Culture in Benin

Two things have influenced Benin’s culture more than anything else: voodoo and slavery. Some 60 percent of Beninese follow the voodoo religion – with many cultural aspects and religious syncretism spilling over into other aspects of culture as well. As a tourist in Benin, it is impossible to avoid the herbal medicines and creepy fetishes sold in the markets, the roadside shrines, the statues of voodoo gods and the festivals and ceremonies that take place, particularly around Ouidah, voodoo’s spiritual home.
The West African slave trade may have ceased many centuries ago, but its legacy can be observed today in unexpected ways. As well as the slave forts and chilling Door of No Return, there is a town that stands in the middle of a lake, and the impressive, fortress-like compounds of the Somba people – both of which were created as a way to defend the tribes against kidnap by slave raiders. Here are a few of our top ways to experience culture in Benin.

Explore the spirit of voodoo

Forget about voodoo dolls. This most enigmatic of religions originated in Benin, and while versions of it were exported across the Atlantic along with the slaves, most notably to Haiti and Louisiana, it is still found in its purest form in Benin, where it is more commonly called vodun or vodoun. Voodoo penetrates much of Beninese daily life. Visitors to markets will reveal fetish stalls, with animal fetuses and skeletons – as well as dead animals which have been prepared for rituals. Fetishes are literally objects which are believed to have innate powers and connections with the spirit world. As well as the animal fetishes, they can take the form of shrines – places where animals are sacrificed, wooden stakes are hammered and people make requests to the spirits, sometimes via a the chief of the shrine. Small fetishes like this exist across Benin, in backyards and compounds, but the most famous is the Dankoli shrine – a mound of festering blood, guts, bones and feathers which is believed to be the most powerful of all. Witnessing a sacrifice here – usually of a chicken, sometimes a goat – is not for the faint hearted. Rum is spat onto the fetish, cash is left to ensure a response – requests are usually granted within a year. But be careful of making a request of your own – if your wish is granted, you must thank the gods by making a sacrifice; they won’t be pleased if you don’t.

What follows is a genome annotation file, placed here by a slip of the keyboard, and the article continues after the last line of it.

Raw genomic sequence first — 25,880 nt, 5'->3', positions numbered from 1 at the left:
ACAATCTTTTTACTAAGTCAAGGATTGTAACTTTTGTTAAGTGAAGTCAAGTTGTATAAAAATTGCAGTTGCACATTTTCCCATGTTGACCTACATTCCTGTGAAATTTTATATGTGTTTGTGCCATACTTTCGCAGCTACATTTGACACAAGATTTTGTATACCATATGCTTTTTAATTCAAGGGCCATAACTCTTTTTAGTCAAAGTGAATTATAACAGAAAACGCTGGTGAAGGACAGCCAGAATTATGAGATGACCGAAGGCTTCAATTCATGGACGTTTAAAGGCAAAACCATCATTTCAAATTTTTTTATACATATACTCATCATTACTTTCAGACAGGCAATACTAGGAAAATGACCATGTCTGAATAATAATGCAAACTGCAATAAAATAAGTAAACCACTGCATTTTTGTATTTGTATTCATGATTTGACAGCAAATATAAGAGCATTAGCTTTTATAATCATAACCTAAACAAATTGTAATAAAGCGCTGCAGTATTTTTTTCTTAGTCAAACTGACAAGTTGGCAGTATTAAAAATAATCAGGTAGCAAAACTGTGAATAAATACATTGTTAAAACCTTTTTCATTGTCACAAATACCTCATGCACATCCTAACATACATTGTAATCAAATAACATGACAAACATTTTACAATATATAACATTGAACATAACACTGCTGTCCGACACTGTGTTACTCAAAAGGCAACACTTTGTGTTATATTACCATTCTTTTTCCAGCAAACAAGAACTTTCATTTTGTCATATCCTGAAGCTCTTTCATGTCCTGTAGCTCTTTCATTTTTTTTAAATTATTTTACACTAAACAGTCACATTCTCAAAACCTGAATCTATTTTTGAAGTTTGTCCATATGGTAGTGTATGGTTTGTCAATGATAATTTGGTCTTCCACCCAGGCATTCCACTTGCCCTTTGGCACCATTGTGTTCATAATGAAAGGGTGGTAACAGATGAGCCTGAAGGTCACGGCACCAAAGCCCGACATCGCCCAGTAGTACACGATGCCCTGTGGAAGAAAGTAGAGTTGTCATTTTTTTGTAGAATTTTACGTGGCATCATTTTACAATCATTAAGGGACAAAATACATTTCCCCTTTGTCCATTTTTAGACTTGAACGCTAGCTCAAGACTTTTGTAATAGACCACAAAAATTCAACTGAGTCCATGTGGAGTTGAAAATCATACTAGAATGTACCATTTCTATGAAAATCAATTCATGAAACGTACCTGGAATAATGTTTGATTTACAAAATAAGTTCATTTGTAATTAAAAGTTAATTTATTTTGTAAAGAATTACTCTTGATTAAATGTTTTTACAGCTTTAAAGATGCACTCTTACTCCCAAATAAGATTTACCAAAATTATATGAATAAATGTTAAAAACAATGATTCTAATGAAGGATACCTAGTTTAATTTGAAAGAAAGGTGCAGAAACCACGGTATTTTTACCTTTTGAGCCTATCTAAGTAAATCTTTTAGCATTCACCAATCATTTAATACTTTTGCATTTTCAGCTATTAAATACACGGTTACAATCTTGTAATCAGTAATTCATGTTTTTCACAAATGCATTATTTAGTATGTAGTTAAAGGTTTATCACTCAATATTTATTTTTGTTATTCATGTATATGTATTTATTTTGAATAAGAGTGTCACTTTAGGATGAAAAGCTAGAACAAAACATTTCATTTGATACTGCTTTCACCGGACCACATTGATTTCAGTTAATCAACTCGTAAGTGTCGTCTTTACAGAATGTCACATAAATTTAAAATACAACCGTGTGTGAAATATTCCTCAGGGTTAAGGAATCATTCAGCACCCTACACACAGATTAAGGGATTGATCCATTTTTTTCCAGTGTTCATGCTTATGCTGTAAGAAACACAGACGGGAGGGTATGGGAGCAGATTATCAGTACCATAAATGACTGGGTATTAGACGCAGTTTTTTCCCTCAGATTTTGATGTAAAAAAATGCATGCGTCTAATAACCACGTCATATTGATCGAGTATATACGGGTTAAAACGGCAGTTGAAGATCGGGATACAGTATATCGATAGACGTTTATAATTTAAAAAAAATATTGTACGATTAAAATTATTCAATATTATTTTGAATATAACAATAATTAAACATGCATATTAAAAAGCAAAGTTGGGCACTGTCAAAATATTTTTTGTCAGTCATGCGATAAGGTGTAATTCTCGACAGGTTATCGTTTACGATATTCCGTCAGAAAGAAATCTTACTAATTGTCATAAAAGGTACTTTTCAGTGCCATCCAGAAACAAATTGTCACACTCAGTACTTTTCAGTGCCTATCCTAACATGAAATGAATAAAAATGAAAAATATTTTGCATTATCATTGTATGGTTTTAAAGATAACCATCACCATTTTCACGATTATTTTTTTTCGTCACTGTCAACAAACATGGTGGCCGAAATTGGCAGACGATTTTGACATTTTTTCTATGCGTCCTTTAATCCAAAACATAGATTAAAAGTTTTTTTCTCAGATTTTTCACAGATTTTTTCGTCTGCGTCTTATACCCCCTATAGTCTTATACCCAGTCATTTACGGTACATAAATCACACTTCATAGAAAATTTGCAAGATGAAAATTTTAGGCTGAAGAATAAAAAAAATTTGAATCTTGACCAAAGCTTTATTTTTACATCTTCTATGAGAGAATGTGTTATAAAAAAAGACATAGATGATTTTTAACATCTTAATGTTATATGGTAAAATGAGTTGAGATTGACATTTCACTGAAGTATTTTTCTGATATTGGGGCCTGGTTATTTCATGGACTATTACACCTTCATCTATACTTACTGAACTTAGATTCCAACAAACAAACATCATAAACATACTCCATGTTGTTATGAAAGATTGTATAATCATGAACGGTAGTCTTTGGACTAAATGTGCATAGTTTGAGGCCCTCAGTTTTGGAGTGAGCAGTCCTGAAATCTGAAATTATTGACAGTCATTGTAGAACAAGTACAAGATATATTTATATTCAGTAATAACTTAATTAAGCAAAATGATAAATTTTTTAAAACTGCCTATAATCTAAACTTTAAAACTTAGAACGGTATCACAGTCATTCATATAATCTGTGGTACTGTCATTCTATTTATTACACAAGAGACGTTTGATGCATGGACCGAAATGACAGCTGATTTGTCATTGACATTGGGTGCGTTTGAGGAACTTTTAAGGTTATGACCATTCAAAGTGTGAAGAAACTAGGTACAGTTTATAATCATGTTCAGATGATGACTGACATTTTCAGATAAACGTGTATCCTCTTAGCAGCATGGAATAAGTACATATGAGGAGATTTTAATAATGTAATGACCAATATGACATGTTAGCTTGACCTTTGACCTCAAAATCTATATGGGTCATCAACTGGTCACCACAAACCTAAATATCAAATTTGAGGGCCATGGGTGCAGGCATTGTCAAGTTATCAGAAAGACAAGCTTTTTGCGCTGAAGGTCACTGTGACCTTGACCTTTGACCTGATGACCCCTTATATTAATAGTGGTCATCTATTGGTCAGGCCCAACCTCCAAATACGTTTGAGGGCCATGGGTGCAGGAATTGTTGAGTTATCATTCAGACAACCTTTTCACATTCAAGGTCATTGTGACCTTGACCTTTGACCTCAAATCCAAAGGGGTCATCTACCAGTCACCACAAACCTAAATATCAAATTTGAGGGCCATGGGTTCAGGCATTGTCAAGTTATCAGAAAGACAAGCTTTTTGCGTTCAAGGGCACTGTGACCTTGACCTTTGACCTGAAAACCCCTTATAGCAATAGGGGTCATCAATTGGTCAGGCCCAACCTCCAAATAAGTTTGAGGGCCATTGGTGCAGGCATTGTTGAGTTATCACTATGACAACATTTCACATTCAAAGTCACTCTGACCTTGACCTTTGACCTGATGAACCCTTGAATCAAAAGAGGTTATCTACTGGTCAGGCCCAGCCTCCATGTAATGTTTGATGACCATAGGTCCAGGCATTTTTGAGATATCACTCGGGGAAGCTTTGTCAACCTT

Ouidah is the centre of voodoo, and as well as the markets, you will find the Python Temple, inhabited by around 60 sacred snakes, and the Kpasse Sacred Forest, filled with statues of voodoo gods as well as a huge iroko tree – which it is believed was once the King Kpasse, who fled into the forest from the invading Fon tribe, and turned into a tree.

Get festive

The Vodoun Festival takes place in Ouidah every year on 10th January, and is the hugest event in the voodoo calendar. It draws followers who transform into their chosen God, adopting their characteristics. The Zangbeto look like giant, walking grass skirts, while the Egungun – the most powerful – are covered entirely in colourful patchwork. There are ritual sacrifices, plus dancing, drinking and the constant pounding of drums.